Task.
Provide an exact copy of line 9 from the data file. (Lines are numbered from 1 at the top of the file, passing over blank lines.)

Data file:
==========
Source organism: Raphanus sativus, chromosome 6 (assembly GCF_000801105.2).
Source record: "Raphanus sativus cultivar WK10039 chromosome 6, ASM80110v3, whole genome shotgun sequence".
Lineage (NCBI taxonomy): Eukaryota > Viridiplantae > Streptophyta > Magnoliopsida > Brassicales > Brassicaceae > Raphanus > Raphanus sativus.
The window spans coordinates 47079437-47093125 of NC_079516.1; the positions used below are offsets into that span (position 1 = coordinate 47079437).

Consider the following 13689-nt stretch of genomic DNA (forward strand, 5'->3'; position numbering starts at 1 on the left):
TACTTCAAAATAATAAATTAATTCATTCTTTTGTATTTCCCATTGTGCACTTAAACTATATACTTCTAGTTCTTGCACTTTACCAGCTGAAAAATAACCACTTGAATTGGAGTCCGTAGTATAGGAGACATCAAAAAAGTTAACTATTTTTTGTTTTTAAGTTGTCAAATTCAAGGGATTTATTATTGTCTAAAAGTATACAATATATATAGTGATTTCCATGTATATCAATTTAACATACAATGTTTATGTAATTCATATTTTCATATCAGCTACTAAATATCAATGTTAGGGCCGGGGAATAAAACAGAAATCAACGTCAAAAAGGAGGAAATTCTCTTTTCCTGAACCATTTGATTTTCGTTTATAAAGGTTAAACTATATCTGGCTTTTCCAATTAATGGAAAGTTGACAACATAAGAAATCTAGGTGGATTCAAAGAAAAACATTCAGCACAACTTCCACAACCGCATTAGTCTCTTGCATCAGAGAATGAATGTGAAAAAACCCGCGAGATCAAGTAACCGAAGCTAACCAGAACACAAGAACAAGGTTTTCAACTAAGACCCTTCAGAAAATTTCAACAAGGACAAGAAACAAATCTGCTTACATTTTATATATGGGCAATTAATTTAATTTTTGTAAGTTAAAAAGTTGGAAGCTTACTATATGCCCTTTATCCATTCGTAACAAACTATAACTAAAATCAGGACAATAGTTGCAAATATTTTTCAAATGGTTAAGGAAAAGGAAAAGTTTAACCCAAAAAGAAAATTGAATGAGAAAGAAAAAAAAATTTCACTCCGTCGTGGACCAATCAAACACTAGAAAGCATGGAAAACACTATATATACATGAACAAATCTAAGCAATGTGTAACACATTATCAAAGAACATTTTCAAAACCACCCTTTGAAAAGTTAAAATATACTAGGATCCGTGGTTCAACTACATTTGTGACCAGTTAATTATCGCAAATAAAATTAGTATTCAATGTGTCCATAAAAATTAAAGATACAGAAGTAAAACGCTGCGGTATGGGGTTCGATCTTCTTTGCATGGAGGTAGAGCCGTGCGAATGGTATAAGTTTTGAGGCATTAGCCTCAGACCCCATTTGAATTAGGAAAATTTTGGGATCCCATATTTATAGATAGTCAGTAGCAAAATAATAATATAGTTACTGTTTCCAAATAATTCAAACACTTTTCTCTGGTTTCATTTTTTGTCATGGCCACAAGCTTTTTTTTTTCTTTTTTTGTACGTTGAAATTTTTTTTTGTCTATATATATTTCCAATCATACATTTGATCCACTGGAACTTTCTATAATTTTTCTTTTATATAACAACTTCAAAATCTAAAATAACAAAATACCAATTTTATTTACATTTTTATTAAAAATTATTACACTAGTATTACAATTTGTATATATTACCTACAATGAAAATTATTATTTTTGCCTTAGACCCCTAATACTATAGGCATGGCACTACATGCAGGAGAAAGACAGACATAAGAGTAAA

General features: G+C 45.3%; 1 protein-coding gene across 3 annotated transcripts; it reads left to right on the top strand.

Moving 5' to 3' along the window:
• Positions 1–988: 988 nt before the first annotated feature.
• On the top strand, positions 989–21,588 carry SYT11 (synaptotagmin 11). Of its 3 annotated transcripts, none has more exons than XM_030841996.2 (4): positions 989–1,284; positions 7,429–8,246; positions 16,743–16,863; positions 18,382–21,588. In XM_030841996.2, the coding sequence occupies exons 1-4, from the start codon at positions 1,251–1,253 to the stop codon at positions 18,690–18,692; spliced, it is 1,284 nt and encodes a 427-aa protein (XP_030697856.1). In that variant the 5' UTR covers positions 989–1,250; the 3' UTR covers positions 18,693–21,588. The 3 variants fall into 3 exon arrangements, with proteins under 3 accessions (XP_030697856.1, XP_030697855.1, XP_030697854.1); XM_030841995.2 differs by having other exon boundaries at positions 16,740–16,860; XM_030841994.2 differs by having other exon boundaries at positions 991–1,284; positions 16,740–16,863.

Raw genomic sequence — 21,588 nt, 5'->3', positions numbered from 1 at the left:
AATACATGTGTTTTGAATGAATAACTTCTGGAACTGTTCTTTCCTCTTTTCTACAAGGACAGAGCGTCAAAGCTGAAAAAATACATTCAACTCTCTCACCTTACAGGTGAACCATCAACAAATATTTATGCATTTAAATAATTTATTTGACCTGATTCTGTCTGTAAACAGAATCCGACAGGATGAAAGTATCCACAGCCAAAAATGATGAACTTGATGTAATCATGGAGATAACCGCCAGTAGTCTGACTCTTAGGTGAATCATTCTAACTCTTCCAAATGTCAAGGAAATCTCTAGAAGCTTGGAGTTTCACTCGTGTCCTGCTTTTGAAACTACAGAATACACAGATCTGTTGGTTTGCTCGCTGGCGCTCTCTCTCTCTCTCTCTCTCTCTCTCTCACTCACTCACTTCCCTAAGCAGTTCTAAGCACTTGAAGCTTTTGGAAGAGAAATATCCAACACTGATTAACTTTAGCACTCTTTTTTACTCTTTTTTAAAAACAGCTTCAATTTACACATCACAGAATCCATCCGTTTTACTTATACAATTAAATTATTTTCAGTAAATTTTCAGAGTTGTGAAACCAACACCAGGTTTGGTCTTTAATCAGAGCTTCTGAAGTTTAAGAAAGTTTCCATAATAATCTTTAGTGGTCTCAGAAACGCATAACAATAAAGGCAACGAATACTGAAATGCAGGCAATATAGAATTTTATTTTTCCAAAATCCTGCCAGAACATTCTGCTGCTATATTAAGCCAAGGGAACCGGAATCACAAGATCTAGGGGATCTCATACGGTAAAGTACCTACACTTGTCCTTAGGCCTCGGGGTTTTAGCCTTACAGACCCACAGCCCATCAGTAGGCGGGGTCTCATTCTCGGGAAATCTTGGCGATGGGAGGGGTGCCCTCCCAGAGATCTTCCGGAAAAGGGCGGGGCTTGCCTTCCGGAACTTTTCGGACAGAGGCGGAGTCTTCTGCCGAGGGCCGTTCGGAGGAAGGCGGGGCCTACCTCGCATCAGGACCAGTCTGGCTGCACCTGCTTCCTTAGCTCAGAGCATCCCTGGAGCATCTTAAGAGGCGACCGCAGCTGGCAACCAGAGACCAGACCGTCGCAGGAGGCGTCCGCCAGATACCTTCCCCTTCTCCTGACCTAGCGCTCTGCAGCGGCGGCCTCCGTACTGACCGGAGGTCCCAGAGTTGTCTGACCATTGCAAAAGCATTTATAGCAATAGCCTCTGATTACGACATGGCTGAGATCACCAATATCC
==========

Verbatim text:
• Positions 1–988: 988 nt before the first annotated feature.